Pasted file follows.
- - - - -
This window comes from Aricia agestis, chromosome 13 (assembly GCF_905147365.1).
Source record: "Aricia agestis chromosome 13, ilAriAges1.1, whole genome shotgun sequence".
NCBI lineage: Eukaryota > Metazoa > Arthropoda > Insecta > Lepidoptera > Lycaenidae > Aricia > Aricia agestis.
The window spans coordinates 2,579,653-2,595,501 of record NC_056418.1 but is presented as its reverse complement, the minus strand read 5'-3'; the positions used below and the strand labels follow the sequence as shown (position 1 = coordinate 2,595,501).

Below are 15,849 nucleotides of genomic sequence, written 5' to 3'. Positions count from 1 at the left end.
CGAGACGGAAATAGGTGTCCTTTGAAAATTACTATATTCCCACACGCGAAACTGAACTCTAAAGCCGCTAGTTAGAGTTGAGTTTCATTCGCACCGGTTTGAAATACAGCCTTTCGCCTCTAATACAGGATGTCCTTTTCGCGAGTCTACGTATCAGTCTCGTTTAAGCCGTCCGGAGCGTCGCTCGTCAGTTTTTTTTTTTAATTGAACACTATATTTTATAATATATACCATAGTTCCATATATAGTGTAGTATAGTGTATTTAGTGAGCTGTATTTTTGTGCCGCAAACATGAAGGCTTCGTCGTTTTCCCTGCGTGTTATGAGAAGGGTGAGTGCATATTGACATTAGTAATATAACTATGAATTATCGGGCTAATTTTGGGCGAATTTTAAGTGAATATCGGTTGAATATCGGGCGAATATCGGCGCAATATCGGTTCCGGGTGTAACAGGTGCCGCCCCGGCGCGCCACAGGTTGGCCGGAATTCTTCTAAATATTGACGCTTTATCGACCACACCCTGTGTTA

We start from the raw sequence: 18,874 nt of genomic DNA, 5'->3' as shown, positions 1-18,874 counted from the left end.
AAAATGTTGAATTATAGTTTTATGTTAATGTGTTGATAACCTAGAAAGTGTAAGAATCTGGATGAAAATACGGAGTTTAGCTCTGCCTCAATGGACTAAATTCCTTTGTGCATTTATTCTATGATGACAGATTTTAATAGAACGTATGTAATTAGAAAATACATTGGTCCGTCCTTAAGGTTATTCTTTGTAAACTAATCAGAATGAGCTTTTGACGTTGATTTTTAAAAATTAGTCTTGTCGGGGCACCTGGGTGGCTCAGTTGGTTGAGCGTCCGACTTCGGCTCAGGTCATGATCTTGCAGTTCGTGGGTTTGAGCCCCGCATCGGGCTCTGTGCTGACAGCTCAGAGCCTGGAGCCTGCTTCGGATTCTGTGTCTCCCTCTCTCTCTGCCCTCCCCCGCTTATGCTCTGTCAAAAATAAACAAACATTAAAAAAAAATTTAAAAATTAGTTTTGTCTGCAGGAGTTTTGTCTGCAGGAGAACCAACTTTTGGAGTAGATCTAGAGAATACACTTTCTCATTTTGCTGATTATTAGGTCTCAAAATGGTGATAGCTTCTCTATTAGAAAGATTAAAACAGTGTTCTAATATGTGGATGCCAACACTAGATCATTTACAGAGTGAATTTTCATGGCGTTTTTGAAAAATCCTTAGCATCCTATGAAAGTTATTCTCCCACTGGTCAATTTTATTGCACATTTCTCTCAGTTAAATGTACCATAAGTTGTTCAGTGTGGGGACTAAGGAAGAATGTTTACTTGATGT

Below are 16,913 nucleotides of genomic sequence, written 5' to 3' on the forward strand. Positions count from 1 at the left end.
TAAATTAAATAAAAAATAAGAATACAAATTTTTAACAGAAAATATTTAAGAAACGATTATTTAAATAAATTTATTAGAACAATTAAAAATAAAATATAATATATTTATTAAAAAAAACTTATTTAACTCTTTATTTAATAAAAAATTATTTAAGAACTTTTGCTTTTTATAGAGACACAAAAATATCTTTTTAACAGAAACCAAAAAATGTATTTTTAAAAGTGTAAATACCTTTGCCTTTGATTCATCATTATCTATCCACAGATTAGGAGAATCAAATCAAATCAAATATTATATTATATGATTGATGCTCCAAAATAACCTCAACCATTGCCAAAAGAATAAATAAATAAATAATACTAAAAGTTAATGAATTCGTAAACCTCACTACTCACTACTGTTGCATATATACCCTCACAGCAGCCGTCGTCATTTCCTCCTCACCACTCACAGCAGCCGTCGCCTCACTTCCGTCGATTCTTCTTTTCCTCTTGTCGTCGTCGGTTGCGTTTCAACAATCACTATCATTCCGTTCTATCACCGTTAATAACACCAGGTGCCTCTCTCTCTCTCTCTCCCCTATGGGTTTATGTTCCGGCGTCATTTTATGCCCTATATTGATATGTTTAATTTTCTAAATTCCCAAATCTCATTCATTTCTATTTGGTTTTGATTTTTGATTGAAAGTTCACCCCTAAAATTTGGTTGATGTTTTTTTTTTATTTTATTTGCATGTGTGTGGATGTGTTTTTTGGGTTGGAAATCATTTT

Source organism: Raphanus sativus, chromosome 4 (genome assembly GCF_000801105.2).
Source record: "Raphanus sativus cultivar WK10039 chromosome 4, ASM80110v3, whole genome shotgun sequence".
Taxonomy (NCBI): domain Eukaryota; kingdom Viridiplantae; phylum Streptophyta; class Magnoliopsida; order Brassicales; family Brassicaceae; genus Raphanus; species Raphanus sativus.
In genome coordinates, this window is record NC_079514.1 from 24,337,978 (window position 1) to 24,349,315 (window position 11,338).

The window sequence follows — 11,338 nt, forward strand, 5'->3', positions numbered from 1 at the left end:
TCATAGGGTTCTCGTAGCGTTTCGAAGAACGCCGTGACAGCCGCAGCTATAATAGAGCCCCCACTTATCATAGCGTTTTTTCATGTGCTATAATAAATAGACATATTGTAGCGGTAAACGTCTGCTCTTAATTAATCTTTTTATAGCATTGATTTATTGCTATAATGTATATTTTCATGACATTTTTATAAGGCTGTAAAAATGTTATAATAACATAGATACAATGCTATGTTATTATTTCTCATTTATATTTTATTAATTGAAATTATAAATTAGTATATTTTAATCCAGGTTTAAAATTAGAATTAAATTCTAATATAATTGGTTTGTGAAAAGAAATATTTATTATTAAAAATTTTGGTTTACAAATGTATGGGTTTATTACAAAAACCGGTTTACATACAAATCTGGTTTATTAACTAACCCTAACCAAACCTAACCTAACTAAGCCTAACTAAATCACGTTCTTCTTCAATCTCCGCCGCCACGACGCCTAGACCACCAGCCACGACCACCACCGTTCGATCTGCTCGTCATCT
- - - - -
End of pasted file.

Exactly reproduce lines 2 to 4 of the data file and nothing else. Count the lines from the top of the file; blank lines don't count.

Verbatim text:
Source record: "Aricia agestis chromosome 13, ilAriAges1.1, whole genome shotgun sequence".
NCBI lineage: Eukaryota > Metazoa > Arthropoda > Insecta > Lepidoptera > Lycaenidae > Aricia > Aricia agestis.
The window spans coordinates 2,579,653-2,595,501 of record NC_056418.1 but is presented as its reverse complement, the minus strand read 5'-3'; the positions used below and the strand labels follow the sequence as shown (position 1 = coordinate 2,595,501).